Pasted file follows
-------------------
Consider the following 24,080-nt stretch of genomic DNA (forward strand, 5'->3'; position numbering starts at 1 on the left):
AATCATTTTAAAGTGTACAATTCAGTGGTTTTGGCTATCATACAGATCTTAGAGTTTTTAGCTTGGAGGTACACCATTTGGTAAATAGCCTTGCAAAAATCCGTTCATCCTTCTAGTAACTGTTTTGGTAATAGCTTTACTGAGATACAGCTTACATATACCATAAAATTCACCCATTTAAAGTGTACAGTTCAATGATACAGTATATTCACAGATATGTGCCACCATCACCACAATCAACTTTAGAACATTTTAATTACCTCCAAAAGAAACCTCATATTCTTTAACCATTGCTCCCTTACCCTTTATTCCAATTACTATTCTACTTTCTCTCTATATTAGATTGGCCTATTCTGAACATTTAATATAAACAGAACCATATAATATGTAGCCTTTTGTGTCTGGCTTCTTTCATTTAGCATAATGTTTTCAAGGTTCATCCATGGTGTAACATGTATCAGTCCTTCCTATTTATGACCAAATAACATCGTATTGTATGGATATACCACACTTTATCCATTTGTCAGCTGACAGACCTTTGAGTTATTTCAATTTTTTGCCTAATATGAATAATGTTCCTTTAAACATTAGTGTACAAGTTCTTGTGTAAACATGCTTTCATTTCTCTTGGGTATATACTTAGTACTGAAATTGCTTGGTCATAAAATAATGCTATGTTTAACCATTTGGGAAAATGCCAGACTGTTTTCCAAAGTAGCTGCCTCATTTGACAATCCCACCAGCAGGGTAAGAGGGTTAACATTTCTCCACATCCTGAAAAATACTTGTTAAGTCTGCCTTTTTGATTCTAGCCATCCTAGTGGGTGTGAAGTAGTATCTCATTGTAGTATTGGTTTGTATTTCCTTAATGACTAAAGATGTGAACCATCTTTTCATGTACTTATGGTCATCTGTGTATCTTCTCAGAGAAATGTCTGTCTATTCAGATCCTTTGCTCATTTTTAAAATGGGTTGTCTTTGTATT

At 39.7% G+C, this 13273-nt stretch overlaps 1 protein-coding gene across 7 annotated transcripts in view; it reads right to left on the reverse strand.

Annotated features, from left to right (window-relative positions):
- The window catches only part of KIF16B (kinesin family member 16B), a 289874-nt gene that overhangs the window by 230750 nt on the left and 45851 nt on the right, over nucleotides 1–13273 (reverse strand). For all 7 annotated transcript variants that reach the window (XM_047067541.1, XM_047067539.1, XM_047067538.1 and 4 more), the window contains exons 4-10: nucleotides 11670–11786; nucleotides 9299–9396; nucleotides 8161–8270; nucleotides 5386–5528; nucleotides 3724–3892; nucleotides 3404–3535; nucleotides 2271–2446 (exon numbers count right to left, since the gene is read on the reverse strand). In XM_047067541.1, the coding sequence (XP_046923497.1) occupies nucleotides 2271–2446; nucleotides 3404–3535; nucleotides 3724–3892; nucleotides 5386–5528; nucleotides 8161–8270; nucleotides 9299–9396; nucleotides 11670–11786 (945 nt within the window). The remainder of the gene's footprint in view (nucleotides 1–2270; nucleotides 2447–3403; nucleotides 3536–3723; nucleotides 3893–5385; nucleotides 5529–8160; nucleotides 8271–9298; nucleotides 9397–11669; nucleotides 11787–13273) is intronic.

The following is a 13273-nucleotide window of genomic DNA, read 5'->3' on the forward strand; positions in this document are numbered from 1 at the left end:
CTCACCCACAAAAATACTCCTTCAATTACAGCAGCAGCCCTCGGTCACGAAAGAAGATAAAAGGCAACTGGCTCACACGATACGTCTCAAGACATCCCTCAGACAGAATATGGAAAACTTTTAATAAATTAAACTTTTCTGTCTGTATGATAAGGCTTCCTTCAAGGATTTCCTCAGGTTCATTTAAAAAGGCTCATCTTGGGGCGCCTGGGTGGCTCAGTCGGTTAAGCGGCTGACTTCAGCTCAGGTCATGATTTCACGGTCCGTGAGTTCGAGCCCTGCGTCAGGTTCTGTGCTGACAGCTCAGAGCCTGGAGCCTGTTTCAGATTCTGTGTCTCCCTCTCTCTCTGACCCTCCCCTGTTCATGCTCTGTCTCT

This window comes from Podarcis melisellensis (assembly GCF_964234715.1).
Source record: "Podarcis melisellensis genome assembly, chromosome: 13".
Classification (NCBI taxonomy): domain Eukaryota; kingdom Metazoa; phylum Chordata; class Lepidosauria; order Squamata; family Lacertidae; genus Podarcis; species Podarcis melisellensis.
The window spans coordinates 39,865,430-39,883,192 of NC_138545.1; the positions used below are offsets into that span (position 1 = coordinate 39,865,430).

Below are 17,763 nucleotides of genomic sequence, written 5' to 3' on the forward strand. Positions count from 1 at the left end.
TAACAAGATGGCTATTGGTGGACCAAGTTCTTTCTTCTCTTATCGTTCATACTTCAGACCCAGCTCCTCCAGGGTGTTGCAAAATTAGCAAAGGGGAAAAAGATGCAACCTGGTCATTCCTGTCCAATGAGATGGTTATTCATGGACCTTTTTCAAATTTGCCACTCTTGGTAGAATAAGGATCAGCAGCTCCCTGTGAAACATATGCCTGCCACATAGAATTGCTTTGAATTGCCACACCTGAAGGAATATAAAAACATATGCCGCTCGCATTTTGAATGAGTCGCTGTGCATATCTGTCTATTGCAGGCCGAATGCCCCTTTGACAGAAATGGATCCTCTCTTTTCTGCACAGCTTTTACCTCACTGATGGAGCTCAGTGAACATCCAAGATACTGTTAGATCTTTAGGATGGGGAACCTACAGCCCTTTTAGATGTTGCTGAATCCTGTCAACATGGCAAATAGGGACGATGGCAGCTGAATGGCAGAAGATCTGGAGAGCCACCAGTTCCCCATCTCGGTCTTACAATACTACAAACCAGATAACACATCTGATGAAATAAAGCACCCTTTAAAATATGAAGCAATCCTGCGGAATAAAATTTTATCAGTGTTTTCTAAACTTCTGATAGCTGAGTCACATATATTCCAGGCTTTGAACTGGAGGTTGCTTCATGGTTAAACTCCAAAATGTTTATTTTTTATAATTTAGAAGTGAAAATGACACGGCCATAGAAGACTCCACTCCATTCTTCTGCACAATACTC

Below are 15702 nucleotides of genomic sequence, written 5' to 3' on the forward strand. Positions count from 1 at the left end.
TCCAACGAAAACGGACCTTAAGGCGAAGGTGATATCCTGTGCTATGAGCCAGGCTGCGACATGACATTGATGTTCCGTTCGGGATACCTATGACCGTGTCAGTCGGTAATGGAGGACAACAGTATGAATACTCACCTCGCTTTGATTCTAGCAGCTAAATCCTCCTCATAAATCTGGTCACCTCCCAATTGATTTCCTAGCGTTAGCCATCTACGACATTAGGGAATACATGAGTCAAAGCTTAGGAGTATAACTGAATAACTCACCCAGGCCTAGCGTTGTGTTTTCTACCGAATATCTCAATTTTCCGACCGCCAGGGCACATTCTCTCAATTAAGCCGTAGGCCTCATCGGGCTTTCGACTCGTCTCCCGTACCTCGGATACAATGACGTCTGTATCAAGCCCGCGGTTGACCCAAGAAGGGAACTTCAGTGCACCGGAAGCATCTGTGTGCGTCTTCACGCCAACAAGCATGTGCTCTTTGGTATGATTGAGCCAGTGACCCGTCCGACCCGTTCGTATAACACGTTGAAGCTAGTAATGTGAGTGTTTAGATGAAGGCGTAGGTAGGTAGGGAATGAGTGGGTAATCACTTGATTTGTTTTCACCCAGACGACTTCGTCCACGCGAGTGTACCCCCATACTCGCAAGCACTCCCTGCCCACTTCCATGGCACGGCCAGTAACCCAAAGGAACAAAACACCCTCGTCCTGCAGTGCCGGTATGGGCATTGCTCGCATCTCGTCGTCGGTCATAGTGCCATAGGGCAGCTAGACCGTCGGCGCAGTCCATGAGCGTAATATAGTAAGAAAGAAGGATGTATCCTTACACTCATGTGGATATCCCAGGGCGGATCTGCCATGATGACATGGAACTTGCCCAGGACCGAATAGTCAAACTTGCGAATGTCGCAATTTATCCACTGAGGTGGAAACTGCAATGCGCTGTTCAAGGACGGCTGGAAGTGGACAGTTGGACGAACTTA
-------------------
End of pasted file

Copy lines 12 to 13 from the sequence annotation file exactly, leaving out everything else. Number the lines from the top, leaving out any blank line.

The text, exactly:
Below are 17,763 nucleotides of genomic sequence, written 5' to 3' on the forward strand. Positions count from 1 at the left end.
TAACAAGATGGCTATTGGTGGACCAAGTTCTTTCTTCTCTTATCGTTCATACTTCAGACCCAGCTCCTCCAGGGTGTTGCAAAATTAGCAAAGGGGAAAAAGATGCAACCTGGTCATTCCTGTCCAATGAGATGGTTATTCATGGACCTTTTTCAAATTTGCCACTCTTGGTAGAATAAGGATCAGCAGCTCCCTGTGAAACATATGCCTGCCACATAGAATTGCTTTGAATTGCCACACCTGAAGGAATATAAAAACATATGCCGCTCGCATTTTGAATGAGTCGCTGTGCATATCTGTCTATTGCAGGCCGAATGCCCCTTTGACAGAAATGGATCCTCTCTTTTCTGCACAGCTTTTACCTCACTGATGGAGCTCAGTGAACATCCAAGATACTGTTAGATCTTTAGGATGGGGAACCTACAGCCCTTTTAGATGTTGCTGAATCCTGTCAACATGGCAAATAGGGACGATGGCAGCTGAATGGCAGAAGATCTGGAGAGCCACCAGTTCCCCATCTCGGTCTTACAATACTACAAACCAGATAACACATCTGATGAAATAAAGCACCCTTTAAAATATGAAGCAATCCTGCGGAATAAAATTTTATCAGTGTTTTCTAAACTTCTGATAGCTGAGTCACATATATTCCAGGCTTTGAACTGGAGGTTGCTTCATGGTTAAACTCCAAAATGTTTATTTTTTATAATTTAGAAGTGAAAATGACACGGCCATAGAAGACTCCACTCCATTCTTCTGCACAATACTC